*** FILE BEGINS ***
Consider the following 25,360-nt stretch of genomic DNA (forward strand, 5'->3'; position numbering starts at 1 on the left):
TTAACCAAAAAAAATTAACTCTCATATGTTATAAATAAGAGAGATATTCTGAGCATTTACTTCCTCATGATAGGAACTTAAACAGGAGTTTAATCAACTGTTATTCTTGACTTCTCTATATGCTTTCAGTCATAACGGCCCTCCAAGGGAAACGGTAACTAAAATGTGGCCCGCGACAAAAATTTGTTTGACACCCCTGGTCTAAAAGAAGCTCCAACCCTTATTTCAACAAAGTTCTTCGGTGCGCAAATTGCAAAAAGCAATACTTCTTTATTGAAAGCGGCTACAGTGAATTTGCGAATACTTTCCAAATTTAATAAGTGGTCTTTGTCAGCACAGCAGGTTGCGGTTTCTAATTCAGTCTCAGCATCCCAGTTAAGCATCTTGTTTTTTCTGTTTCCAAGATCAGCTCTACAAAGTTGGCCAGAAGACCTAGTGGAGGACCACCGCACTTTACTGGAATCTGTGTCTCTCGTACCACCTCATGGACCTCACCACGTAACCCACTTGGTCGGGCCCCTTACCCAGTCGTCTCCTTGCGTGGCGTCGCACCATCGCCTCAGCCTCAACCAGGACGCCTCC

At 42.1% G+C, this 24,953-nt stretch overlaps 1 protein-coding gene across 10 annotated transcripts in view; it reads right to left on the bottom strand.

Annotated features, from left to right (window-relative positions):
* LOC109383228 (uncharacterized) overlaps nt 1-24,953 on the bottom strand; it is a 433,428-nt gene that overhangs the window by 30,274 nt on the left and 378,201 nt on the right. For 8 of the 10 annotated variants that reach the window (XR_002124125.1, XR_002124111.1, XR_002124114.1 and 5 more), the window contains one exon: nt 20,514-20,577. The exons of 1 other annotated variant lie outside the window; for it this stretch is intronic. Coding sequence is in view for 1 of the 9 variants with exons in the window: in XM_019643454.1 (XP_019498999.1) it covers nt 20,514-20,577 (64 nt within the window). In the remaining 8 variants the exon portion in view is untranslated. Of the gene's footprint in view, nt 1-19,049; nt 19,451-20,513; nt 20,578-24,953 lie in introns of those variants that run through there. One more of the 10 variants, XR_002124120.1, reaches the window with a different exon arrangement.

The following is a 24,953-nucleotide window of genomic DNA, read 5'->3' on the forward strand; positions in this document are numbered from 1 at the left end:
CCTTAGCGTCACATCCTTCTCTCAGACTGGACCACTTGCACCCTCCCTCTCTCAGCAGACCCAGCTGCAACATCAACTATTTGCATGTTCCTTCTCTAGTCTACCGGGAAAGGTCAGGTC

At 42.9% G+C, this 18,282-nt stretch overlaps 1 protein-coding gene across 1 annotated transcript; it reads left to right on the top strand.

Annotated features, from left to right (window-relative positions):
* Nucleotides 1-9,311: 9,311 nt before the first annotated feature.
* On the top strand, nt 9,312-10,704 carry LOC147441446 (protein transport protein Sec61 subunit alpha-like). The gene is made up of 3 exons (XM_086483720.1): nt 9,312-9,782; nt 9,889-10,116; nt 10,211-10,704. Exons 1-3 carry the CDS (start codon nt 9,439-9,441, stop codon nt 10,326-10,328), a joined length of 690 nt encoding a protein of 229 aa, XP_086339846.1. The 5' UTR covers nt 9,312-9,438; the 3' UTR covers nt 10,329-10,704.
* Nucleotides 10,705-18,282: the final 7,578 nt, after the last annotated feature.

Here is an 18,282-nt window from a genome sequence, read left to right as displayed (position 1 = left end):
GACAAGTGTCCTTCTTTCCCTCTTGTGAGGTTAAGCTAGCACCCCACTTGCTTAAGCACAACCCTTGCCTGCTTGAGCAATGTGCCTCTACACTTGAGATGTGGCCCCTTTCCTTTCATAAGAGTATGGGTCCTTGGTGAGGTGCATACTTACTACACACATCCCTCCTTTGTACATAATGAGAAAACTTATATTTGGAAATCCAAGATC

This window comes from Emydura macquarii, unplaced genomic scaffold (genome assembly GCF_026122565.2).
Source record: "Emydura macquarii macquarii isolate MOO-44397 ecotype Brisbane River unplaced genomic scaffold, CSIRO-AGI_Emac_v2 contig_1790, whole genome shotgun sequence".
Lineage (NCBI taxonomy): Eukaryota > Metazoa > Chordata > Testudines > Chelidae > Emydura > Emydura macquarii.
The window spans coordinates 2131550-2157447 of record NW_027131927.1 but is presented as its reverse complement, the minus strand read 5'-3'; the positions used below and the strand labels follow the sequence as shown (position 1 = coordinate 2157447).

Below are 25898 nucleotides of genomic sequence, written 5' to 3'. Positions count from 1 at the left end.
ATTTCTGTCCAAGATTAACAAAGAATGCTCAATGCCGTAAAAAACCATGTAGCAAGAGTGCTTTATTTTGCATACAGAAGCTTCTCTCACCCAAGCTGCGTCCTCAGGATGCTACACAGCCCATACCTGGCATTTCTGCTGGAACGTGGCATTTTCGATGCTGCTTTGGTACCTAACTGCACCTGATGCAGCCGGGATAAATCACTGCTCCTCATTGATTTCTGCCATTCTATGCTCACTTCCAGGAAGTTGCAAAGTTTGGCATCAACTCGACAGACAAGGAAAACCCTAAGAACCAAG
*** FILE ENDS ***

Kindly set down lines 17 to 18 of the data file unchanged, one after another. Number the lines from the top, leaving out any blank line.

Lineage (NCBI taxonomy): Eukaryota > Metazoa > Chordata > Testudines > Chelidae > Emydura > Emydura macquarii.
The window spans coordinates 2131550-2157447 of record NW_027131927.1 but is presented as its reverse complement, the minus strand read 5'-3'; the positions used below and the strand labels follow the sequence as shown (position 1 = coordinate 2157447).